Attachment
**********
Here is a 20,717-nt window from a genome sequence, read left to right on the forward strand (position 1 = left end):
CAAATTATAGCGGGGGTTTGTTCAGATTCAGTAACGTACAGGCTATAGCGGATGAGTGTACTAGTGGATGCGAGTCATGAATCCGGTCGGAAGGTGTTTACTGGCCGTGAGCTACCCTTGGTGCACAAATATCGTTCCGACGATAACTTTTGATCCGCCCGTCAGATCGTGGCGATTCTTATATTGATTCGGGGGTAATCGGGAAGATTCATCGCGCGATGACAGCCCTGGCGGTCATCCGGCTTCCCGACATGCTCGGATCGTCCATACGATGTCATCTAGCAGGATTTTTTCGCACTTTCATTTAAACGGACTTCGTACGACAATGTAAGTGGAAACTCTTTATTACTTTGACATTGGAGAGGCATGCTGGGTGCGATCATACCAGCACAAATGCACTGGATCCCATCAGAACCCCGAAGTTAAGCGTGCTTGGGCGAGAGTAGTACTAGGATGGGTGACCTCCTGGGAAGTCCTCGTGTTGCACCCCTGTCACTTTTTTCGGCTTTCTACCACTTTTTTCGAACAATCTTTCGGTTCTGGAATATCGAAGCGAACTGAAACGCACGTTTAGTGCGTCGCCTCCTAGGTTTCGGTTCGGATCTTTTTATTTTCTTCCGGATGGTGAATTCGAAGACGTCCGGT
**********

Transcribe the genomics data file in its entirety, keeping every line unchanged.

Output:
Here is a 20,717-nt window from a genome sequence, read left to right on the forward strand (position 1 = left end):
CAAATTATAGCGGGGGTTTGTTCAGATTCAGTAACGTACAGGCTATAGCGGATGAGTGTACTAGTGGATGCGAGTCATGAATCCGGTCGGAAGGTGTTTACTGGCCGTGAGCTACCCTTGGTGCACAAATATCGTTCCGACGATAACTTTTGATCCGCCCGTCAGATCGTGGCGATTCTTATATTGATTCGGGGGTAATCGGGAAGATTCATCGCGCGATGACAGCCCTGGCGGTCATCCGGCTTCCCGACATGCTCGGATCGTCCATACGATGTCATCTAGCAGGATTTTTTCGCACTTTCATTTAAACGGACTTCGTACGACAATGTAAGTGGAAACTCTTTATTACTTTGACATTGGAGAGGCATGCTGGGTGCGATCATACCAGCACAAATGCACTGGATCCCATCAGAACCCCGAAGTTAAGCGTGCTTGGGCGAGAGTAGTACTAGGATGGGTGACCTCCTGGGAAGTCCTCGTGTTGCACCCCTGTCACTTTTTTCGGCTTTCTACCACTTTTTTCGAACAATCTTTCGGTTCTGGAATATCGAAGCGAACTGAAACGCACGTTTAGTGCGTCGCCTCCTAGGTTTCGGTTCGGATCTTTTTATTTTCTTCCGGATGGTGAATTCGAAGACGTCCGGT